Telecommuting Benefits Have Tripled Over Past 20 Years, SHRM Survey Shows

Author: Michael Cardman, XpertHR Legal Editor

June 20, 2016

The proportion of employers that offer some form of telecommuting as an employee benefit has tripled during the past 20 years, from 20% to 60%, according to a comprehensive new survey from the Society for Human Resource Management (SHRM).

Of the roughly 3,500 HR professionals surveyed:

  • 56% offer telecommuting on an ad-hoc basis, with employees working from home intermittently or as a one-time event;
  • 31% offer telecommuting on a part-time basis; and
  • 20% offer telecommuting on a full-time basis.

SHRM said that telecommuting provides employers "a cost-effective way to help employees balance their work and personal lives."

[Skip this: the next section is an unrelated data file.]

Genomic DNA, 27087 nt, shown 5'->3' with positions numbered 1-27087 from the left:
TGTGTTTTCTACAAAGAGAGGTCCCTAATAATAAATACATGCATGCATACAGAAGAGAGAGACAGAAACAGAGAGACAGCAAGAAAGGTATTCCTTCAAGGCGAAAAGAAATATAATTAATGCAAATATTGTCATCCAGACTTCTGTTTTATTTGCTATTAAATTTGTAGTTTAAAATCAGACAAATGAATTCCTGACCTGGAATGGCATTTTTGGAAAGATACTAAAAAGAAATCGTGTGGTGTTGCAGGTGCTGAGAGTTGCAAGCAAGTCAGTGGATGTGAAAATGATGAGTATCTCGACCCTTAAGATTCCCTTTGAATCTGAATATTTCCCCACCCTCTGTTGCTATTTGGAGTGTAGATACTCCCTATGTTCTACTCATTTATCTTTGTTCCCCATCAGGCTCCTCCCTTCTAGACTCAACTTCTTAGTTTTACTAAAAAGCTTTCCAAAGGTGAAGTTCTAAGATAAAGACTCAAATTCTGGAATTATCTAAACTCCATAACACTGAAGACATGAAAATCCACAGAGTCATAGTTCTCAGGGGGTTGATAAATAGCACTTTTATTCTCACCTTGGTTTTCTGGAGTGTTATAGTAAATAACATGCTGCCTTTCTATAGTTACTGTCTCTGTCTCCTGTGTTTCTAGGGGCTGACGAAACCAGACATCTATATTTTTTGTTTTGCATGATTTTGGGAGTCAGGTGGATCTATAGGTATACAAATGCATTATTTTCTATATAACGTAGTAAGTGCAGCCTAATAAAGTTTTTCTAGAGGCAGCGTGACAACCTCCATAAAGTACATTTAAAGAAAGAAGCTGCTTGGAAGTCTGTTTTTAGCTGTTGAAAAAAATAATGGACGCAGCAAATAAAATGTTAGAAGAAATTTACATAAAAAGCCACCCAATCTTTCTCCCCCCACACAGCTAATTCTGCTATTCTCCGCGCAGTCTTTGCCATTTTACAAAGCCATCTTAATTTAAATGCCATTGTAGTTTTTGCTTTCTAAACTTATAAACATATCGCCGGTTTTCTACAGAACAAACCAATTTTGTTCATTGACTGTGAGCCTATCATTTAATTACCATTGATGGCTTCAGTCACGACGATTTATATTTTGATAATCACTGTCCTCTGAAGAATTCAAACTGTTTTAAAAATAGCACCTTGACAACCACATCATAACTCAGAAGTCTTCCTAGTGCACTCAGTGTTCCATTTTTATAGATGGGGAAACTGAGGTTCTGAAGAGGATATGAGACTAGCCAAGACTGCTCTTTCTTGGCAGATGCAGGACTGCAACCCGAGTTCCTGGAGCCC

Employees rated work-life balance as the third most important benefit in another recent SHRM survey, just behind paid time off and health care/medical benefits, suggesting that telecommuting can have a significant effect on employee recruitment and retention.

Other notable findings from the benefits survey include:

  • The proportion of employers that offer an onsite lactation/mother's room increased from 30% in 2012 to 39% in 2016, presumably in response to the 2010 law that requires employers to provide a dedicated place for employees to express breast milk.
  • The proportion of employers that offer a stand-alone sick leave plan increased from 33% in 2012 to 41% in 2016. "I would surmise that ... the state and local legislation related to paid leave has had an impact," said Evren Esen, SHRM's Director of Survey Programs. "Some companies are just being preemptive."
  • Although 75 percent of HR professionals reported that their employees are satisfied with their benefits packages, other research has found that only 68 percent of employees are satisfied, suggesting there may be a disconnect between perception and reality in several workplaces.